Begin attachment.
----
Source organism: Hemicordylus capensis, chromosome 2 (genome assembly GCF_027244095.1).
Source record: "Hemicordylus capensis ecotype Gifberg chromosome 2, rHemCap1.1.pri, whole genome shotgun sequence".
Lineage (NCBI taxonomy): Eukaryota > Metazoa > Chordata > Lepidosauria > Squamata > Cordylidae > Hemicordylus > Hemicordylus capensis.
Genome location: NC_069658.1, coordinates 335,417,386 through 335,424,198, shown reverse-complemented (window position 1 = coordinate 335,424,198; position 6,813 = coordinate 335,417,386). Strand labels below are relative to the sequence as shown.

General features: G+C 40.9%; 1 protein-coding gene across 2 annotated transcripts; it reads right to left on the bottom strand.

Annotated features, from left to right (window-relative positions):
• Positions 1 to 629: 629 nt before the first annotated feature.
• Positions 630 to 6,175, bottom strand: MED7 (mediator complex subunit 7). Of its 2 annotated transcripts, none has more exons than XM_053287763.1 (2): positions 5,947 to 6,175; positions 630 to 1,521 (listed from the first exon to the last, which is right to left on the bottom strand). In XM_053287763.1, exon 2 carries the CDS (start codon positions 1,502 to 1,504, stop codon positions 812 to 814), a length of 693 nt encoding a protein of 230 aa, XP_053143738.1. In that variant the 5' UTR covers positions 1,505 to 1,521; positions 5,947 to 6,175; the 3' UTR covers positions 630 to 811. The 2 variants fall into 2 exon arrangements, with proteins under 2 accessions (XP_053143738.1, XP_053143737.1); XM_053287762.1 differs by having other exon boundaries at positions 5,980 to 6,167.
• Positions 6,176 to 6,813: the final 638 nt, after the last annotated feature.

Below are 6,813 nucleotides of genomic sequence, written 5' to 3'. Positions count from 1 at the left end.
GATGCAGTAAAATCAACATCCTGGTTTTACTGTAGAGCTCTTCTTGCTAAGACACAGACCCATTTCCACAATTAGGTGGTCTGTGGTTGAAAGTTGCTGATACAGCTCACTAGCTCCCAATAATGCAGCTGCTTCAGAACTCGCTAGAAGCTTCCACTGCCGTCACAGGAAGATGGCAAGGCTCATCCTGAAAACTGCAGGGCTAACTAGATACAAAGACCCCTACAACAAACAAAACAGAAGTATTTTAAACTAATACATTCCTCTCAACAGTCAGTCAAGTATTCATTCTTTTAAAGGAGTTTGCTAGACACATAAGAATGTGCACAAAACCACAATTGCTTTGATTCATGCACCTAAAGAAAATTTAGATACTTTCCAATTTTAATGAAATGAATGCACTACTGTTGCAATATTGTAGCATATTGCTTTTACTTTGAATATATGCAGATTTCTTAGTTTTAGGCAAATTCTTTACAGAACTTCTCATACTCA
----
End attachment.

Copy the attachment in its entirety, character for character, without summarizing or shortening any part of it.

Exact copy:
Source organism: Hemicordylus capensis, chromosome 2 (genome assembly GCF_027244095.1).
Source record: "Hemicordylus capensis ecotype Gifberg chromosome 2, rHemCap1.1.pri, whole genome shotgun sequence".
Lineage (NCBI taxonomy): Eukaryota > Metazoa > Chordata > Lepidosauria > Squamata > Cordylidae > Hemicordylus > Hemicordylus capensis.
Genome location: NC_069658.1, coordinates 335,417,386 through 335,424,198, shown reverse-complemented (window position 1 = coordinate 335,424,198; position 6,813 = coordinate 335,417,386). Strand labels below are relative to the sequence as shown.

General features: G+C 40.9%; 1 protein-coding gene across 2 annotated transcripts; it reads right to left on the bottom strand.

Annotated features, from left to right (window-relative positions):
• Positions 1 to 629: 629 nt before the first annotated feature.
• Positions 630 to 6,175, bottom strand: MED7 (mediator complex subunit 7). Of its 2 annotated transcripts, none has more exons than XM_053287763.1 (2): positions 5,947 to 6,175; positions 630 to 1,521 (listed from the first exon to the last, which is right to left on the bottom strand). In XM_053287763.1, exon 2 carries the CDS (start codon positions 1,502 to 1,504, stop codon positions 812 to 814), a length of 693 nt encoding a protein of 230 aa, XP_053143738.1. In that variant the 5' UTR covers positions 1,505 to 1,521; positions 5,947 to 6,175; the 3' UTR covers positions 630 to 811. The 2 variants fall into 2 exon arrangements, with proteins under 2 accessions (XP_053143738.1, XP_053143737.1); XM_053287762.1 differs by having other exon boundaries at positions 5,980 to 6,167.
• Positions 6,176 to 6,813: the final 638 nt, after the last annotated feature.

Below are 6,813 nucleotides of genomic sequence, written 5' to 3'. Positions count from 1 at the left end.
GATGCAGTAAAATCAACATCCTGGTTTTACTGTAGAGCTCTTCTTGCTAAGACACAGACCCATTTCCACAATTAGGTGGTCTGTGGTTGAAAGTTGCTGATACAGCTCACTAGCTCCCAATAATGCAGCTGCTTCAGAACTCGCTAGAAGCTTCCACTGCCGTCACAGGAAGATGGCAAGGCTCATCCTGAAAACTGCAGGGCTAACTAGATACAAAGACCCCTACAACAAACAAAACAGAAGTATTTTAAACTAATACATTCCTCTCAACAGTCAGTCAAGTATTCATTCTTTTAAAGGAGTTTGCTAGACACATAAGAATGTGCACAAAACCACAATTGCTTTGATTCATGCACCTAAAGAAAATTTAGATACTTTCCAATTTTAATGAAATGAATGCACTACTGTTGCAATATTGTAGCATATTGCTTTTACTTTGAATATATGCAGATTTCTTAGTTTTAGGCAAATTCTTTACAGAACTTCTCATACTCA